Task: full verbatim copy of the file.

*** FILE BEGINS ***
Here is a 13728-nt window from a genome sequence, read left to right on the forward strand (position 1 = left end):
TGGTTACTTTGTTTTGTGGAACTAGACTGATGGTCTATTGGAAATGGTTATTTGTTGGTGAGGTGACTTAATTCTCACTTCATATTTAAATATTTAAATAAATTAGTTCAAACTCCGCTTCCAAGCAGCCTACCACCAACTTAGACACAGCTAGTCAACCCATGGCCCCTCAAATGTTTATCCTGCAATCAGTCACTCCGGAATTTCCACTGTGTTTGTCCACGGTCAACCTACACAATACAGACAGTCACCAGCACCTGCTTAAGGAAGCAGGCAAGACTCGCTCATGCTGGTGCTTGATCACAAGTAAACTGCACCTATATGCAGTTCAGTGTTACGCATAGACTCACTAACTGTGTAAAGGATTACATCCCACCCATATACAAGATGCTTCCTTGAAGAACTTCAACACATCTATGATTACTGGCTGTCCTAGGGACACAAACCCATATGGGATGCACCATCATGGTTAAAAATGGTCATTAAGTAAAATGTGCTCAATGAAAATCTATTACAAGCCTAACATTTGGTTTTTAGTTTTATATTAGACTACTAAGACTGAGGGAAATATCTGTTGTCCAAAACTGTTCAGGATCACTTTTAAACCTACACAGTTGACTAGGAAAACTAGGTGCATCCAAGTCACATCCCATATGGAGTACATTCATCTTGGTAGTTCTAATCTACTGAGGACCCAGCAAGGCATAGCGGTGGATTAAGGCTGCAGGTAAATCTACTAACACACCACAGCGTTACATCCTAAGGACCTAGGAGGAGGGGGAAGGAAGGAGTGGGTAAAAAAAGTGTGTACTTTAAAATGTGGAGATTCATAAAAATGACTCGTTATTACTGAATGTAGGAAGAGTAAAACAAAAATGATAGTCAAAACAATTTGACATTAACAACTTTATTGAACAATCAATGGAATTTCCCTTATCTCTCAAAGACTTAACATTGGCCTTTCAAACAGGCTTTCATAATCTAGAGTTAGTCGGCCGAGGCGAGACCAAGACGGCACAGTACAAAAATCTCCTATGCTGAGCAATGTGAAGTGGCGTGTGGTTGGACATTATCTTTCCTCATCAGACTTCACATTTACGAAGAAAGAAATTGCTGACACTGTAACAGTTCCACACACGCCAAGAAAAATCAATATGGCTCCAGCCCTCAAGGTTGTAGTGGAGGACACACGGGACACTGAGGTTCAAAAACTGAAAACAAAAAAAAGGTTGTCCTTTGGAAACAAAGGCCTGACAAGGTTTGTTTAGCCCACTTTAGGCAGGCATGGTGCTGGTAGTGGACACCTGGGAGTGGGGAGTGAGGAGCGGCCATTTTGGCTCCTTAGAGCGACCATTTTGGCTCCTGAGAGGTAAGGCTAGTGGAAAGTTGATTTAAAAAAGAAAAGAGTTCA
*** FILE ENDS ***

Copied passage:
Here is a 13728-nt window from a genome sequence, read left to right on the forward strand (position 1 = left end):
TGGTTACTTTGTTTTGTGGAACTAGACTGATGGTCTATTGGAAATGGTTATTTGTTGGTGAGGTGACTTAATTCTCACTTCATATTTAAATATTTAAATAAATTAGTTCAAACTCCGCTTCCAAGCAGCCTACCACCAACTTAGACACAGCTAGTCAACCCATGGCCCCTCAAATGTTTATCCTGCAATCAGTCACTCCGGAATTTCCACTGTGTTTGTCCACGGTCAACCTACACAATACAGACAGTCACCAGCACCTGCTTAAGGAAGCAGGCAAGACTCGCTCATGCTGGTGCTTGATCACAAGTAAACTGCACCTATATGCAGTTCAGTGTTACGCATAGACTCACTAACTGTGTAAAGGATTACATCCCACCCATATACAAGATGCTTCCTTGAAGAACTTCAACACATCTATGATTACTGGCTGTCCTAGGGACACAAACCCATATGGGATGCACCATCATGGTTAAAAATGGTCATTAAGTAAAATGTGCTCAATGAAAATCTATTACAAGCCTAACATTTGGTTTTTAGTTTTATATTAGACTACTAAGACTGAGGGAAATATCTGTTGTCCAAAACTGTTCAGGATCACTTTTAAACCTACACAGTTGACTAGGAAAACTAGGTGCATCCAAGTCACATCCCATATGGAGTACATTCATCTTGGTAGTTCTAATCTACTGAGGACCCAGCAAGGCATAGCGGTGGATTAAGGCTGCAGGTAAATCTACTAACACACCACAGCGTTACATCCTAAGGACCTAGGAGGAGGGGGAAGGAAGGAGTGGGTAAAAAAAGTGTGTACTTTAAAATGTGGAGATTCATAAAAATGACTCGTTATTACTGAATGTAGGAAGAGTAAAACAAAAATGATAGTCAAAACAATTTGACATTAACAACTTTATTGAACAATCAATGGAATTTCCCTTATCTCTCAAAGACTTAACATTGGCCTTTCAAACAGGCTTTCATAATCTAGAGTTAGTCGGCCGAGGCGAGACCAAGACGGCACAGTACAAAAATCTCCTATGCTGAGCAATGTGAAGTGGCGTGTGGTTGGACATTATCTTTCCTCATCAGACTTCACATTTACGAAGAAAGAAATTGCTGACACTGTAACAGTTCCACACACGCCAAGAAAAATCAATATGGCTCCAGCCCTCAAGGTTGTAGTGGAGGACACACGGGACACTGAGGTTCAAAAACTGAAAACAAAAAAAAGGTTGTCCTTTGGAAACAAAGGCCTGACAAGGTTTGTTTAGCCCACTTTAGGCAGGCATGGTGCTGGTAGTGGACACCTGGGAGTGGGGAGTGAGGAGCGGCCATTTTGGCTCCTTAGAGCGACCATTTTGGCTCCTGAGAGGTAAGGCTAGTGGAAAGTTGATTTAAAAAAGAAAAGAGTTCA